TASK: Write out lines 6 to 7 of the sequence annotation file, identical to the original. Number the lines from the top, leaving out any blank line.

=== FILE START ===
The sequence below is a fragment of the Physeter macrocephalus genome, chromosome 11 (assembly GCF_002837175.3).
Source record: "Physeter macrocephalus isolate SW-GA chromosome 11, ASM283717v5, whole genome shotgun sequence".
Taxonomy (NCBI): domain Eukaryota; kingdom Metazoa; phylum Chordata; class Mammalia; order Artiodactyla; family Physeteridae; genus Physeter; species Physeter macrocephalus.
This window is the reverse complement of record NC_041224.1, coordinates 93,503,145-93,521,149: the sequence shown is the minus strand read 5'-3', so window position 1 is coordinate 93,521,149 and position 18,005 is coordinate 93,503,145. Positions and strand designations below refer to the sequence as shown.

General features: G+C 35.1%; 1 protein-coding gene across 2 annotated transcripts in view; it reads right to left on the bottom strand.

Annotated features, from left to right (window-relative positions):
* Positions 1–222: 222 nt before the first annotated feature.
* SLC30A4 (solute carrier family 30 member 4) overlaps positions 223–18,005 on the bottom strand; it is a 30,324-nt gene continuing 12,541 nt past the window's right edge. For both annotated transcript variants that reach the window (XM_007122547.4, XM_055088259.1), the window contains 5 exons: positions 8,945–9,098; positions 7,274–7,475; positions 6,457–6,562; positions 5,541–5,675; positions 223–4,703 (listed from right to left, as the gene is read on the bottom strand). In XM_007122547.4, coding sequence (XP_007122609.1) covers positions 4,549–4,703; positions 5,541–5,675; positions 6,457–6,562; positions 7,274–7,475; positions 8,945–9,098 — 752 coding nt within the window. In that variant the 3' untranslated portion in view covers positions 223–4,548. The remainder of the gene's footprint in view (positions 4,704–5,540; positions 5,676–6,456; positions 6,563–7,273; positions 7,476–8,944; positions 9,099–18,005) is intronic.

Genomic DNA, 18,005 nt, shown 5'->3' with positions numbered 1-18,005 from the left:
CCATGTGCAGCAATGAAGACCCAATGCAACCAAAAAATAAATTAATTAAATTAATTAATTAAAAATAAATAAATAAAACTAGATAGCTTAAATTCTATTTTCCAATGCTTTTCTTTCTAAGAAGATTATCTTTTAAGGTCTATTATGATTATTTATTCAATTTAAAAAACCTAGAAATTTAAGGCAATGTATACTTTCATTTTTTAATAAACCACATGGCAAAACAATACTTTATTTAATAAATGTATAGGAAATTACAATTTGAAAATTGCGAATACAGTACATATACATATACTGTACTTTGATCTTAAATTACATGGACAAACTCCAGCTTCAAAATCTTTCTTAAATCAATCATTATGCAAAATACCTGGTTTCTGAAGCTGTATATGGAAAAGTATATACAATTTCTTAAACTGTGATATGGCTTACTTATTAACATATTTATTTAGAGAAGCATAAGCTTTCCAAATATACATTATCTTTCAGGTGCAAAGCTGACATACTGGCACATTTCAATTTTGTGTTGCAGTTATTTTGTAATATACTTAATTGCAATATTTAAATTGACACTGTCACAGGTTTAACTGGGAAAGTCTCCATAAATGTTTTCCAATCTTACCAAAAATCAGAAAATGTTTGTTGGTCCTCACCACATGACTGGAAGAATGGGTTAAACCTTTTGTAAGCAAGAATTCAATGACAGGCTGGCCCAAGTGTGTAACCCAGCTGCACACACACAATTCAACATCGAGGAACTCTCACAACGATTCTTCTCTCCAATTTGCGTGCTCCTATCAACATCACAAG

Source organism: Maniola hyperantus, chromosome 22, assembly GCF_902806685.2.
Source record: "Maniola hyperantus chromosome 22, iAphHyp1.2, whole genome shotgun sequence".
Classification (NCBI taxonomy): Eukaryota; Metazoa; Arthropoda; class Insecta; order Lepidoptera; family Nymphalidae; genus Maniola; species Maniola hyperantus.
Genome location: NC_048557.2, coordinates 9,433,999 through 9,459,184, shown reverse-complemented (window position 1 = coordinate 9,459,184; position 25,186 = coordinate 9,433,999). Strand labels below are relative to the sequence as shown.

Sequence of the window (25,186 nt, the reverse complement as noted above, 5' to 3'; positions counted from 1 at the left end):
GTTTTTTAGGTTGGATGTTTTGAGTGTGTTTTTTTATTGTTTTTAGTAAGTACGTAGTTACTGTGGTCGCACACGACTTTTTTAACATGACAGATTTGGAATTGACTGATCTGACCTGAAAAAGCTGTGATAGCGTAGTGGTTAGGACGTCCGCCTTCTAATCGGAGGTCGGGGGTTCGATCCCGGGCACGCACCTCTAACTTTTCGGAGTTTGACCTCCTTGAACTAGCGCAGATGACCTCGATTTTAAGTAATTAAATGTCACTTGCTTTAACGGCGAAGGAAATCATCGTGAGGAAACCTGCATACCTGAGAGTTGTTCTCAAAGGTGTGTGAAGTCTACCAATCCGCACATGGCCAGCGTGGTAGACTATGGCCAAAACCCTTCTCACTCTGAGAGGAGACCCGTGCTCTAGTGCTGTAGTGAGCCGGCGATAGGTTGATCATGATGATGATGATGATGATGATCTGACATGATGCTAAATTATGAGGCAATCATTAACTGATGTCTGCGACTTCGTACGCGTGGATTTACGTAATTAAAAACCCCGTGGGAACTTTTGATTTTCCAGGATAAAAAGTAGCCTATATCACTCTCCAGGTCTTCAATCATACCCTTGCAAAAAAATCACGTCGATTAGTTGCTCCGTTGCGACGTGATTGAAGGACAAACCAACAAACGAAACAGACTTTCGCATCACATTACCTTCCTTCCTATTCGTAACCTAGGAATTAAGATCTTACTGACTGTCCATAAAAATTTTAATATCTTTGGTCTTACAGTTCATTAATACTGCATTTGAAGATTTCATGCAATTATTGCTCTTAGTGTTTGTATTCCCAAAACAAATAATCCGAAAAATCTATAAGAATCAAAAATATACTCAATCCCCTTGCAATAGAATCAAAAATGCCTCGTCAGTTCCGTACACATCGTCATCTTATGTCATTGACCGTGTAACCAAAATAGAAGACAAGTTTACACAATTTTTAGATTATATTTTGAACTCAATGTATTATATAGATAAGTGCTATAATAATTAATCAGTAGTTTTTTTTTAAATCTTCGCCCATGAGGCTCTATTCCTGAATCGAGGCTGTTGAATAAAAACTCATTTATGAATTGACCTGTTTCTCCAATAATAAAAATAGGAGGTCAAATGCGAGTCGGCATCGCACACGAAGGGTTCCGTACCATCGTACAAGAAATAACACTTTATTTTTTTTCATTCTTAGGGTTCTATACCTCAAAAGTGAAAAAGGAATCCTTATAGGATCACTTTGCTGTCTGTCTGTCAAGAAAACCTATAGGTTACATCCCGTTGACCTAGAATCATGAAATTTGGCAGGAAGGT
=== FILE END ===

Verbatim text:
Annotated features, from left to right (window-relative positions):
* Positions 1–222: 222 nt before the first annotated feature.